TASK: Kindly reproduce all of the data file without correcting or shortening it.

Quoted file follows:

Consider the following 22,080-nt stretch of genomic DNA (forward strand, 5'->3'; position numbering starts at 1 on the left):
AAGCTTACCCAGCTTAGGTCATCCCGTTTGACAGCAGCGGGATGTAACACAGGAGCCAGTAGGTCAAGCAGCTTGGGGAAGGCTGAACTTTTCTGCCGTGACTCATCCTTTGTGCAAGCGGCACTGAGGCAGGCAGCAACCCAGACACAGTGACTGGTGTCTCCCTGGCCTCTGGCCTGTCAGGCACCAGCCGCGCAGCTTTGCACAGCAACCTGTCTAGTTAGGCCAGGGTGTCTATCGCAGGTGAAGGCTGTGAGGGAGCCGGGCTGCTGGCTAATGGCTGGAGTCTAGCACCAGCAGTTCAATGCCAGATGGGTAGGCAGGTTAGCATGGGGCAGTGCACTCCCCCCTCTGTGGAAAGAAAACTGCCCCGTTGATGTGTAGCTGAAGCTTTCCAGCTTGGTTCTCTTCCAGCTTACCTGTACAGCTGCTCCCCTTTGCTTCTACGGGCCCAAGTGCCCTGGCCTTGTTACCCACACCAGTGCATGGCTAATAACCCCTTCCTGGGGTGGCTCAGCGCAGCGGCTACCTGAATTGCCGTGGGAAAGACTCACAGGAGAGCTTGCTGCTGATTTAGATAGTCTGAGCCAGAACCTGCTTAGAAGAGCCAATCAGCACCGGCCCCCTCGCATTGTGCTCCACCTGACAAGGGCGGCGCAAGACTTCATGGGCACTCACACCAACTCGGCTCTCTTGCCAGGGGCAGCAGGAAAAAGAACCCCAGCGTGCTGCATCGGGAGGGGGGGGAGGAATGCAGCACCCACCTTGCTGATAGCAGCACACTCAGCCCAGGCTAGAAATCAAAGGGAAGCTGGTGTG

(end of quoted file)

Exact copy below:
Consider the following 22,080-nt stretch of genomic DNA (forward strand, 5'->3'; position numbering starts at 1 on the left):
AAGCTTACCCAGCTTAGGTCATCCCGTTTGACAGCAGCGGGATGTAACACAGGAGCCAGTAGGTCAAGCAGCTTGGGGAAGGCTGAACTTTTCTGCCGTGACTCATCCTTTGTGCAAGCGGCACTGAGGCAGGCAGCAACCCAGACACAGTGACTGGTGTCTCCCTGGCCTCTGGCCTGTCAGGCACCAGCCGCGCAGCTTTGCACAGCAACCTGTCTAGTTAGGCCAGGGTGTCTATCGCAGGTGAAGGCTGTGAGGGAGCCGGGCTGCTGGCTAATGGCTGGAGTCTAGCACCAGCAGTTCAATGCCAGATGGGTAGGCAGGTTAGCATGGGGCAGTGCACTCCCCCCTCTGTGGAAAGAAAACTGCCCCGTTGATGTGTAGCTGAAGCTTTCCAGCTTGGTTCTCTTCCAGCTTACCTGTACAGCTGCTCCCCTTTGCTTCTACGGGCCCAAGTGCCCTGGCCTTGTTACCCACACCAGTGCATGGCTAATAACCCCTTCCTGGGGTGGCTCAGCGCAGCGGCTACCTGAATTGCCGTGGGAAAGACTCACAGGAGAGCTTGCTGCTGATTTAGATAGTCTGAGCCAGAACCTGCTTAGAAGAGCCAATCAGCACCGGCCCCCTCGCATTGTGCTCCACCTGACAAGGGCGGCGCAAGACTTCATGGGCACTCACACCAACTCGGCTCTCTTGCCAGGGGCAGCAGGAAAAAGAACCCCAGCGTGCTGCATCGGGAGGGGGGGGAGGAATGCAGCACCCACCTTGCTGATAGCAGCACACTCAGCCCAGGCTAGAAATCAAAGGGAAGCTGGTGTG